A Bleak Recent Past, a Brighter Future Ahead
March 31st, 2011 by New Jersey Future staff
- From the third quarter of 2009 to the third quarter of 2010, personal income in the United States grew by 3.6 percent and wages and salaries by 2.8 percent, but the growth was not as robust (2.7 percent and 1.7 percent, respectively) in New Jersey.
- The median annual household income over the last five years has been 34 percent higher in New Jersey than the nation as a whole ($68,981 to $51,425), but the median annual cost of home ownership has been 55 percent higher ($27,552 to $17,832).
- The combination of sluggish income and wage growth and high housing costs has slowed New Jersey’s recovery from the Great Recession, but the outlook for 2012 and beyond is brighter — with the economy stabilizing, mortgage lending loosening and a Generation Y home-buying surge poised to begin in 2016.
- The kinds of homes Generation Y will be looking to buy will be driven by changes in household size and composition, as more single homebuyers and childless families will favor smaller, more compact development that is close to work, shops and entertainment.
Experts See New Jersey in Transition
Joseph Seneca, university professor of economics at Rutgers’ Bloustein School of Planning and Public Policy, and Jeffrey Otteau, president of Otteau Valuation Group, joined forces at New Jersey Future’s sixth-annual Redevelopment Forum on March 4 to paint a picture of the Garden State in transition — from a manufacturing and construction-based economy to a services-based economy, from a state in deep recession to a state in slow recovery, from a Baby Boomer-induced growth pattern of suburban sprawl to a Generation Y-inspired comeback for compact, walkable communities.
Seneca’s presentation featured the good-news, bad-news nature of today’s economic climate. While the nation’s GDP had finally recovered to pre-recession levels by January 2011, employment had not, still falling below December 2007 levels by nearly 6 percent. Private-sector employment in New Jersey, after rising fairly steadily from 1998 to 2007, plummeted in 2008, showed a brief rebound in the first half of 2009, then dropped precipitously for the remainder of the year. In 2010, while U.S. private-sector employment grew every month from March through December, New Jersey’s experience was mixed; the state gained 8,800 private-sector jobs in April 2010, lost 8,800 in September, gained 10,300 in October, then lost 13,300 in December. Total private-sector employment in New Jersey was exactly the same in December 2010 (3.2 million) as it was in March 1998.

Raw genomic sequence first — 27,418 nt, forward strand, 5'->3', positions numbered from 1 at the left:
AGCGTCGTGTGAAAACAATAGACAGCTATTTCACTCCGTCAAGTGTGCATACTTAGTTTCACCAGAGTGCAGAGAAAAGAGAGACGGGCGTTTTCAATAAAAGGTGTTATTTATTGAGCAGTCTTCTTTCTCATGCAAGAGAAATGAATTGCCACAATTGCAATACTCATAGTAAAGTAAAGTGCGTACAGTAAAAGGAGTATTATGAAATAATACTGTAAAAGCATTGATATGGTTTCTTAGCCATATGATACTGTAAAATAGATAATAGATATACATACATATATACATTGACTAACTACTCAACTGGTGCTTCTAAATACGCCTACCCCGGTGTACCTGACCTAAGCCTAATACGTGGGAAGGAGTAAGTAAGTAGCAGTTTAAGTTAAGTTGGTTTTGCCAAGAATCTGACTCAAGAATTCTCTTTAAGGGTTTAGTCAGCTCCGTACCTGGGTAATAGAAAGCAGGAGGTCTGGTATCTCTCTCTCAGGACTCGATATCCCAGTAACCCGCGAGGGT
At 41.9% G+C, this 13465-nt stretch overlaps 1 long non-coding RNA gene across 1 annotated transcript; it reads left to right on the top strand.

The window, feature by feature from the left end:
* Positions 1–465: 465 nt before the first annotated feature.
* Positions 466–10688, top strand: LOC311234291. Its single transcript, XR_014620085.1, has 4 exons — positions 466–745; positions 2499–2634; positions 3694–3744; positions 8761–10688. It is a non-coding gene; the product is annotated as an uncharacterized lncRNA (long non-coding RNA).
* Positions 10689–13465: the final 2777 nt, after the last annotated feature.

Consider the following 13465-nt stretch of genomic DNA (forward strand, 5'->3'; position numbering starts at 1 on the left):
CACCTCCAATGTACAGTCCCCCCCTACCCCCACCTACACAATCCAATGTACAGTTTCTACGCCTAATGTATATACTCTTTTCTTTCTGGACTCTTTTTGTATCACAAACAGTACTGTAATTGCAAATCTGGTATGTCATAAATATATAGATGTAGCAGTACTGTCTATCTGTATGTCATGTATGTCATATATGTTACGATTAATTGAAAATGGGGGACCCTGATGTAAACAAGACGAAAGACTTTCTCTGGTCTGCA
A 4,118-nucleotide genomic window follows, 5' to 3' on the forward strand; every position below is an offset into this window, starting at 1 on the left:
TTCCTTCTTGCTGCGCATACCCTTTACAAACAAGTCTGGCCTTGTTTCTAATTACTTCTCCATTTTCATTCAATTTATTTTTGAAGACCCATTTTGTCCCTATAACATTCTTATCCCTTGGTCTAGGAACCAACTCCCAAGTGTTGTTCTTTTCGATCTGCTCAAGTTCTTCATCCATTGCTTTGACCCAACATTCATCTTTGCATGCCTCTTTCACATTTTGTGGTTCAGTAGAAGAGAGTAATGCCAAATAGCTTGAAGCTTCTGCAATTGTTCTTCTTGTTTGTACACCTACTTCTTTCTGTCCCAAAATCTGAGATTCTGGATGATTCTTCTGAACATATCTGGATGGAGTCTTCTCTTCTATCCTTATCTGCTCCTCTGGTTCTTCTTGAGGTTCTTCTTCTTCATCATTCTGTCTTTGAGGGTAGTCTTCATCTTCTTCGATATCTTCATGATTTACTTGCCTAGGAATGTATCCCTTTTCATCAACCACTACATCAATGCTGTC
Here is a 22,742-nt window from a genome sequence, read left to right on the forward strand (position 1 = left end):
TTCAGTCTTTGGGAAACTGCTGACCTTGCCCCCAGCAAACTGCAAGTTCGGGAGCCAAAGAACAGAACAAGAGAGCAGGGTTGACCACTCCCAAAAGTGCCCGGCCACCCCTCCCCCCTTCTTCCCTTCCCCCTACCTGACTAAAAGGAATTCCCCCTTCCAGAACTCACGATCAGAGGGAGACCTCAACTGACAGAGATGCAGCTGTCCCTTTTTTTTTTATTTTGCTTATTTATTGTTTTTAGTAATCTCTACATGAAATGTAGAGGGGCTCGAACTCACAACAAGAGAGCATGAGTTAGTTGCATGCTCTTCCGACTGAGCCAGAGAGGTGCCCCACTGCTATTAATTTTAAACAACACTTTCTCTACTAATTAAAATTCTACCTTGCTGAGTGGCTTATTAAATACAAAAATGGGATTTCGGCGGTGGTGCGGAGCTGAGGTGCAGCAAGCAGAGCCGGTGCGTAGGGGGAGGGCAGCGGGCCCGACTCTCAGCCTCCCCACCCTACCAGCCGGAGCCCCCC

Real Estate Rollercoaster
Otteau’s presentation focused on the impact these economic factors have had on the state’s real estate market. Demand for housing dried up when the recession hit, only to rebound dramatically when homebuyer tax credits were offered from May 2009 to April 2010. Sales abruptly slumped again after the tax-credit program expired. About 15 percent of New Jersey homeowners are saddled with “negative equity” (a mortgage that is larger than the home is worth), more than 7 percent below the national average but 8 percent above the corresponding percentages in Pennsylvania and New York. New Jersey home prices, after showing declines ranging from 11.9 percent in the first quarter of 2009 to 6.2 percent in the last quarter, actually rose by an average of 1 percent in each of the four quarters of 2010.
Demographic Changes Kick In
As the economy improves, and a number of demographic changes start to kick in, the real estate market will undergo significant change, Otteau predicted. With the recovery in full swing in Manhattan, jobs have nearly recovered and housing is looking up, which will generate overflow demand in New Jersey. The nation’s population will grow by 100 million by 2040, with six out of every 10 new Americans living in 20 regional markets where employment, education, civic and recreational attractions combine to serve the region’s population and economic activity; New Jersey lies strategically at the heart of the Mid-Atlantic market.
Generation Y’s Housing Preferences
Generation Y, which will go on a home-buying surge from 2016 through 2018, wants to live in walkable, mixed-use communities, Otteau asserted, citing RCLCO Consumer Research. Driven by convenience, connectivity and a healthy work-life balance to maintain relationships, one-third of Generation Y consumers surveyed said they will pay more to walk to shops, work and entertainment; two-thirds said that living in a walkable community is important; more than half said they would trade lot size for proximity to shopping or for work; and even among those with children, one-third or more said they are willing to trade lot size and “ideal” homes for walkable, diverse communities.
All of which bodes well for redevelopment in New Jersey. After four decades of under-building in urban centers, with market conditions stabilizing, with construction financing becoming available and homebuyer and renter preferences shifting toward smaller places, the ground for redevelopment is fertile. And redevelopment projects will sprout from this ground, not only because government policies and programs plant and nurture them, but because the market demands them.